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Port Douglas Court House Museum

25 Wharf Street, Port Douglas

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Port Douglas Court House Museum (2009); EHP

Port Douglas Court House Museum (2009)

Port Douglas Courthouse, interior (2012); EHP

Port Douglas Courthouse, interior (2012)

Port Douglas Court House Museum; EHP

Port Douglas Court House Museum

Port Douglas Courthouse interior display (2012); EHP

Port Douglas Courthouse interior display (2012)

The Port Douglas Court House Museum is situated on the upper end of Wharf Street. It was built in 1879 to serve the burgeoning port of Port Douglas which was created to support the mining industry of the Hodgkinson Goldfield. The first police magistrate arrived in 1878 and conducted court in the newly completed police cells. Brisbane builder Thomas Watson successfully tendered for the courthouse. The building was completed in November 1879. Watson was on hand to make some alterations including a jury room and its extension in 1880. The building was substantially damaged in the cyclone of March 1911. The repairs were so extensive that the tender was titled; New Court House. One of the most notorious cases heard at this courthouse was that of Ellen Thompson. She was convicted of murder in 1886 and hanged in June 1887; the only woman hanged in Queensland. The courthouse was vacated in 1961 and relocated along with the police cells to the grounds of the Courthouse Hotel in 1968. After the police cells were destroyed by a falling tree, locals lobbied for the courthouse to be relocated to its original site in 1993. It has functioned as a museum since 1997.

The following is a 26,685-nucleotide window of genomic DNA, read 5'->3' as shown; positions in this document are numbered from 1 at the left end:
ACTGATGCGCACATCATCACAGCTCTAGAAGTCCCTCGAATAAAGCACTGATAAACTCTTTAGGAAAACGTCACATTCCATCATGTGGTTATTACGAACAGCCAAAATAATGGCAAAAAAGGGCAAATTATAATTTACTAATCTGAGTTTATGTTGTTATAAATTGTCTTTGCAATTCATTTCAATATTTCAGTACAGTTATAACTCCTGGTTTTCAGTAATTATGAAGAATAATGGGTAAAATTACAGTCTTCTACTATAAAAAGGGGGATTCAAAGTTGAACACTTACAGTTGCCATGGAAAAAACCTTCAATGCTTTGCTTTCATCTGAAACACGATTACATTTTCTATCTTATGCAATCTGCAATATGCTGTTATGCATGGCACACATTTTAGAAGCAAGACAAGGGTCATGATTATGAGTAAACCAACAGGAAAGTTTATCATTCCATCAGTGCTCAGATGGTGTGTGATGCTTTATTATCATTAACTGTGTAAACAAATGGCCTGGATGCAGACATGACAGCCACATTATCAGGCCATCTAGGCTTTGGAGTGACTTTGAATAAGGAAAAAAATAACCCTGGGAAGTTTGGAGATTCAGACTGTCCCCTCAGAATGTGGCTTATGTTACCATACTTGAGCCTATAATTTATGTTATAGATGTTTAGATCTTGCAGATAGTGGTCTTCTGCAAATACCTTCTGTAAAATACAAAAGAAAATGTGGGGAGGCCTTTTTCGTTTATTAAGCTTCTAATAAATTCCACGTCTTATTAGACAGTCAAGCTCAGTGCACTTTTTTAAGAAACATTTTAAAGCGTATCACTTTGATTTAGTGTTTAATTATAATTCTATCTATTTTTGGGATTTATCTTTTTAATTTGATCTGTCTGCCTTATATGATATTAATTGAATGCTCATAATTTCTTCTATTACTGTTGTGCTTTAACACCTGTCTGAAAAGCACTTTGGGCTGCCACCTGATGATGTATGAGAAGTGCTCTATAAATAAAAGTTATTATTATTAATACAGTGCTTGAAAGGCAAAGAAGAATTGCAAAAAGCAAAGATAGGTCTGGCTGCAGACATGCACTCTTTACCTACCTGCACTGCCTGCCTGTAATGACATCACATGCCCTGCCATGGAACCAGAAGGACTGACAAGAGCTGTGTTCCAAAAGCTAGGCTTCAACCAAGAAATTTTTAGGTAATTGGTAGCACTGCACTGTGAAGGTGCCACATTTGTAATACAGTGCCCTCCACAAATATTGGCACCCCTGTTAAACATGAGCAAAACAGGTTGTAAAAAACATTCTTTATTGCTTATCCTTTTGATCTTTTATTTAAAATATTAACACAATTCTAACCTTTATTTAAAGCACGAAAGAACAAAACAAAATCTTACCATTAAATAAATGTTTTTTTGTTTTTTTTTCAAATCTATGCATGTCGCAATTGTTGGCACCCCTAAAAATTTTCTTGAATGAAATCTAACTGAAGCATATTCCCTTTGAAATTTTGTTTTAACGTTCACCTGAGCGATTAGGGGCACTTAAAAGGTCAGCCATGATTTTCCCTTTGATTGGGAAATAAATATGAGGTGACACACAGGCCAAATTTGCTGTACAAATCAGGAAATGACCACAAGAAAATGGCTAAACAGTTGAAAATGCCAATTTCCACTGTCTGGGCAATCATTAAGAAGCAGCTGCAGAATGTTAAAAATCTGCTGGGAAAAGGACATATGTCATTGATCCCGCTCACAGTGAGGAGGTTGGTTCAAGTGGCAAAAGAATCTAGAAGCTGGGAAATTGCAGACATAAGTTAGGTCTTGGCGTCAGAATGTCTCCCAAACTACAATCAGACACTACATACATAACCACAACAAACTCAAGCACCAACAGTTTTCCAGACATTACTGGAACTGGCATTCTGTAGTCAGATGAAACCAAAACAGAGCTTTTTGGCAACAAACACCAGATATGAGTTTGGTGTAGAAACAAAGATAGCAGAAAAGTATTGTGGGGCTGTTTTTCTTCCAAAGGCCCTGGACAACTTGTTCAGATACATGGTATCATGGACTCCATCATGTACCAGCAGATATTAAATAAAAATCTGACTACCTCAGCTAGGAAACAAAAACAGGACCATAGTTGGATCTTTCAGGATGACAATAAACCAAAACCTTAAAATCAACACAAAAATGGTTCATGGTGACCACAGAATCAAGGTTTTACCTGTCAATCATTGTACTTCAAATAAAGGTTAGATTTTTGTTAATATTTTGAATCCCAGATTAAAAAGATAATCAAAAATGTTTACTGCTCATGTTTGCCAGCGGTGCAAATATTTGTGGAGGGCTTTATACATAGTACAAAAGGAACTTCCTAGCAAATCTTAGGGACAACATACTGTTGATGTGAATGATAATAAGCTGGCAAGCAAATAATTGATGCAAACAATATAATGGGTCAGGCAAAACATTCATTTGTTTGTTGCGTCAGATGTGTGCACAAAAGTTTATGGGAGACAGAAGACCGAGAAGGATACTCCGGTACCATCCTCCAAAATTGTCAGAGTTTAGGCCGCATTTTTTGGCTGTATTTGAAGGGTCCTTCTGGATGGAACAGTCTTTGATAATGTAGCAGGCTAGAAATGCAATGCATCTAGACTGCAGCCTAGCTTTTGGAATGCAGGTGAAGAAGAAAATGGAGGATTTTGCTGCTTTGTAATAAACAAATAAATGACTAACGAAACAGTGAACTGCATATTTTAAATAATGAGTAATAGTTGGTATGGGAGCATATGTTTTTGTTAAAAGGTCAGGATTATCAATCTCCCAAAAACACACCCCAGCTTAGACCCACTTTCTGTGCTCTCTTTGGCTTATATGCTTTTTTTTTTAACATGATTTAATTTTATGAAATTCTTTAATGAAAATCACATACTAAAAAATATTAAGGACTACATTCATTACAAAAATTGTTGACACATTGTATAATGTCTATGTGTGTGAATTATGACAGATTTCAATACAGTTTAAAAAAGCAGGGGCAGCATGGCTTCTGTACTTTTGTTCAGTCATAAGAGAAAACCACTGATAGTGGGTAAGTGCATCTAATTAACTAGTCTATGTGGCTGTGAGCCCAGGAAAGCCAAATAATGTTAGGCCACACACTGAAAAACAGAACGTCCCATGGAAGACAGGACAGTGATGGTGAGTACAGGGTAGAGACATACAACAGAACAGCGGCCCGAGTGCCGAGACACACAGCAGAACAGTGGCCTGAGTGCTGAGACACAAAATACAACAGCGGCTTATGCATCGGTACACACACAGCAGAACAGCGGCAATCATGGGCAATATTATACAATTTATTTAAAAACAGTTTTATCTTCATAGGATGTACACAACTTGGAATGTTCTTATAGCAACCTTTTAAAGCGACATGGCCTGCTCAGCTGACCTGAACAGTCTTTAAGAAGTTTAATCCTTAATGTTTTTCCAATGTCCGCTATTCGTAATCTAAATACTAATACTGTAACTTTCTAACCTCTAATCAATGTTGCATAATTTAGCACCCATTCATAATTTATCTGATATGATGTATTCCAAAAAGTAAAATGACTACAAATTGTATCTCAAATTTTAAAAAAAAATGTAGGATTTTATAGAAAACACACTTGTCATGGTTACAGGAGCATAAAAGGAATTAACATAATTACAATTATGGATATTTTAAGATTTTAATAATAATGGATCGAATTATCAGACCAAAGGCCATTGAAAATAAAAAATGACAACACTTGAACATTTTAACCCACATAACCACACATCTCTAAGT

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Coordinates: -16.47957371, 145.46281808

Full details of this heritage-registered place are in the Heritage register.

Creative Commons Attribution 4.0 International (CC BY 4.0)
Last reviewed
1 July 2022
Last updated
28 February 2023